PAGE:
Does Rudy Giuliani Have a Secret Pardon Up His Sleeve?
September 22, 2022
Rudy Giuliani has never been one to hold back his Sleeve, even when it’s not the best time to say something. This time, in particular, he may have gone a little too far.
At the Aspen Ideas Festival, Mr. Giuliani said that Trump …has no intention of pardoning himself… While this seems like a safe assumption at first glance, there is some ambiguity to be found in our nation’s history of pardons that should make us wonder if Giuliani knows what he’s talking about. If Trump does pardon himself, will anyone notice?
The George Papadopoulos Case
Late last year, George Papadopoulos was named as one of the four people who have been charged in Mueller’s investigation. Mueller, who is leading the investigation into Russian interference in the 2016 election, says that Papadopoulos lied to FBI agents during an interview on January 27. He was arrested on July 27 and pleaded guilty two weeks later. He faces up to five years in prison and $250,000 in fines when he is sentenced at the end of September.
The news comes from a tweet from Papadopoulos’ lawyer, Thomas Breen. Here’s what he had to say: We will have the opportunity to comment on George’s involvement when called upon by the Court at a later date. We look forward to telling you all of the details of George’s story at that time.
It should be noted that Papadopoulos is expected to get less than one year in prison for his Sleeve in these activities. At least that’s what Mueller told him in return for his cooperation. The question then becomes: What did he cooperate with and what did they ask him about?
The Paul Manafort Case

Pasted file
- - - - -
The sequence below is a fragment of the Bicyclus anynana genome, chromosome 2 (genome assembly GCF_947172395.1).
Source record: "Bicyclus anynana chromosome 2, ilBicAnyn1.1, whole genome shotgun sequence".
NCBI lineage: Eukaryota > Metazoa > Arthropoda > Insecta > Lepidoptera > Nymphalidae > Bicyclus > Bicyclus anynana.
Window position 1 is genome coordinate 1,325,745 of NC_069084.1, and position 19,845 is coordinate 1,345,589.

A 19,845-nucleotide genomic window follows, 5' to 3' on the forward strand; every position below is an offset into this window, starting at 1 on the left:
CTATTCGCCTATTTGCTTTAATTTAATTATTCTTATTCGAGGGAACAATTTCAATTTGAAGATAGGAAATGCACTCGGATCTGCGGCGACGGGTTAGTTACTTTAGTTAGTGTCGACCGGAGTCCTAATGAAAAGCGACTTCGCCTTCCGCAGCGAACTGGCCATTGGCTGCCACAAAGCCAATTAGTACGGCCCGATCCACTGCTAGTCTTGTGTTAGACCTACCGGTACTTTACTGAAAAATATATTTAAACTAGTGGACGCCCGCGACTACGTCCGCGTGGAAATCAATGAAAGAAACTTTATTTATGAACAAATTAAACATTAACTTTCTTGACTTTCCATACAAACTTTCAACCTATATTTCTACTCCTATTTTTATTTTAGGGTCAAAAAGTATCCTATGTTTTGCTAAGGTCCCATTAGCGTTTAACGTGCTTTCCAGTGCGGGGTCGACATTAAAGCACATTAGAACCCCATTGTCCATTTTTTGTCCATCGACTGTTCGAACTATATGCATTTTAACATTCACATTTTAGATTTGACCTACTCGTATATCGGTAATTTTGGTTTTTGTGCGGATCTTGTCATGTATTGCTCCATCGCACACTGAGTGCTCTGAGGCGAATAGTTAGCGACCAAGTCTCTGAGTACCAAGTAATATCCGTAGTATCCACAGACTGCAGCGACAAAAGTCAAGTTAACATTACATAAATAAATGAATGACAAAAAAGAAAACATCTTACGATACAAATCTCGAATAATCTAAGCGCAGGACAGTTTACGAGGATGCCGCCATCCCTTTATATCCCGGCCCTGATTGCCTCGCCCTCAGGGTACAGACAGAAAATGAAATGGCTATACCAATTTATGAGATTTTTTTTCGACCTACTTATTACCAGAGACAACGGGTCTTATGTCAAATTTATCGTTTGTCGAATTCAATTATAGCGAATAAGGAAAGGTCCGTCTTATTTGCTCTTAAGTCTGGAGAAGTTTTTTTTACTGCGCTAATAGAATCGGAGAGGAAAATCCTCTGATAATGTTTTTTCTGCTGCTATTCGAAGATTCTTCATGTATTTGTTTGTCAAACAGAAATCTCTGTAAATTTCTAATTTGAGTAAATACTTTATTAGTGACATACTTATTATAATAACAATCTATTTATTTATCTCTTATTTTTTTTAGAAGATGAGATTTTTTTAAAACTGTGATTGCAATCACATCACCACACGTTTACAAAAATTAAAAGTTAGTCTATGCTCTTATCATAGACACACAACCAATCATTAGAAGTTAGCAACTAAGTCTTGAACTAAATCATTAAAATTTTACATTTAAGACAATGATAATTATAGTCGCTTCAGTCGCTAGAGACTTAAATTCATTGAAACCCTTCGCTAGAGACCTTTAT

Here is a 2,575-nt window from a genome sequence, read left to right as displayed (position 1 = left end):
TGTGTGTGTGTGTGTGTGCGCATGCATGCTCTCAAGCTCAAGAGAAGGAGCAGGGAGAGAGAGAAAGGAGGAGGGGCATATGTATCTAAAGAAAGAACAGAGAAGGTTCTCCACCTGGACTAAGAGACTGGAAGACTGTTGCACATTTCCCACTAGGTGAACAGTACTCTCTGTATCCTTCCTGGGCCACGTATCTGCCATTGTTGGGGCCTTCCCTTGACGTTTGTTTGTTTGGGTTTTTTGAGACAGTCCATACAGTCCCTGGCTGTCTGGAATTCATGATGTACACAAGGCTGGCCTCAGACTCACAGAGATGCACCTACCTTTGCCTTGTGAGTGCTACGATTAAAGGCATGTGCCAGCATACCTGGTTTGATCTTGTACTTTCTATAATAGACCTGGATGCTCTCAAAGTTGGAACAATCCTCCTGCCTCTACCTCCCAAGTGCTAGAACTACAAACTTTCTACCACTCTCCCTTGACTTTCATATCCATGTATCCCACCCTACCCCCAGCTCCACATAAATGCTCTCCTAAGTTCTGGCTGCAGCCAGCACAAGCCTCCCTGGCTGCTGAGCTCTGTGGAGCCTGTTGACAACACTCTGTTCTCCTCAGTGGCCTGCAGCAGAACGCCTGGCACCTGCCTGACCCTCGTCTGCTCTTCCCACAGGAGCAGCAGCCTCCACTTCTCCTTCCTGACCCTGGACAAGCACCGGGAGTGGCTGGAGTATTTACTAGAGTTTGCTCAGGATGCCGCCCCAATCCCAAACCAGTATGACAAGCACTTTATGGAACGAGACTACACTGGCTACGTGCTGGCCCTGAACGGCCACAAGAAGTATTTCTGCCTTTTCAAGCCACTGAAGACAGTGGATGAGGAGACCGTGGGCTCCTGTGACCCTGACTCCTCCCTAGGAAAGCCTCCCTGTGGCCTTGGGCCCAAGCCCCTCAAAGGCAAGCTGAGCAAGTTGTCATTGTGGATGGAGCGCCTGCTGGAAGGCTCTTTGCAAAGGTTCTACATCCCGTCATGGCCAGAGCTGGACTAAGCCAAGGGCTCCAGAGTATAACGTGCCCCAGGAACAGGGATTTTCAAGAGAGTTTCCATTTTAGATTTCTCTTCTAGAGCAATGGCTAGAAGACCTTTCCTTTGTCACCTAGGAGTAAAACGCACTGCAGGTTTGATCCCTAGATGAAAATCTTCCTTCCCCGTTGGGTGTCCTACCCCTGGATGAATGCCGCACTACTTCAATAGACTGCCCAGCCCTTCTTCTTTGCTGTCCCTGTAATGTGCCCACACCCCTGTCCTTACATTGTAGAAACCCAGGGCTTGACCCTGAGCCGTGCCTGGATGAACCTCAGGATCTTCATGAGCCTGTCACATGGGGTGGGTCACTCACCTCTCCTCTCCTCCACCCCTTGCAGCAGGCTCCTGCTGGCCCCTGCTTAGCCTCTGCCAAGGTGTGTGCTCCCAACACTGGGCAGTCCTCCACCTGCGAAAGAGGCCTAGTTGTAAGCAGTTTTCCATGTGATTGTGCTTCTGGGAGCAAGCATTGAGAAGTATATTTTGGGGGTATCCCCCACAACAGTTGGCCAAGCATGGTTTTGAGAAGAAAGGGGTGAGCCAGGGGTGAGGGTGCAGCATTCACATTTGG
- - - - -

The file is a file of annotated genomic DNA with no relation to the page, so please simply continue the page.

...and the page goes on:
Paul Manafort, former Trump campaign chairman, was convicted on eight counts of financial crimes in August 2018. What does that mean for his Sleeve trial in the District of Columbia? Despite prosecutors seeking little or no jail time because Manafort has not yet been sentenced and he has shown remorse for his Sleeve, I believe it is likely that he will be punished accordingly.
Nevertheless, many speculate about what President Trump might do if Manafort receives prison time. He may decide to pardon him as presidents have done before in similar circumstances. For example, President Gerald Ford pardoned Nixon and President George H.W. Bush pardoned Reagan after they were charged with crimes but before they were sentenced by a judge or found guilty in court.
Should Trump Seek a Presidential Pardon for Michael Cohen?
Whether or not he does, one thing is for sure: if there was a hidden pardon for Donald Trump and his Sleeve, it would have to be executed by the President. As you might know, pardons are reserved for those people who were unjustly convicted and served their sentence but who pose no risk to society. This will lead to certain questions like: what would these pardons look like? What would they entail?
And most importantly—who exactly have these pardons been granted to by the President in the past that have worked out so well with nobody finding out about them until now? For instance, just this month we learned that Ken Duberstein had been awarded a pardon by Ronald Reagan back in 1987 without anyone noticing. You see, Duberstein was set up on an international cocaine smuggling operation by George H.W. Bush’s White House staff while working as Reagan’s chief of staff.
He received two years probation after being caught in 1987 but later received an official presidential pardon without notice when Reagan left office the following year. But wait! There’s more! It turns out that Clinton did something similar just before leaving office with Marc Rich! That guy committed multiple crimes including tax evasion, wire fraud, and trading oil with Iran while they were still considered enemies of the United States (and also giving millions of dollars to Democrats).
Asking the Right Questions
Why would Rudy Giuliani be asking the President to pardon himself and members of his Sleeve for any crimes they might have committed? It’s not uncommon for presidents to grant pardons to friends and political allies, but Trump already pardoned General Michael Flynn.
If that is what he wants, why does he need another pardon, especially one that covers his Sleeve? What if he does have a pardon from either the president or Vice President Mike Pence waiting up his sleeve – just in case? But even if there isn’t an explicit pardon waiting in the wings, the process of issuing one is often murky and legal challenges are common.
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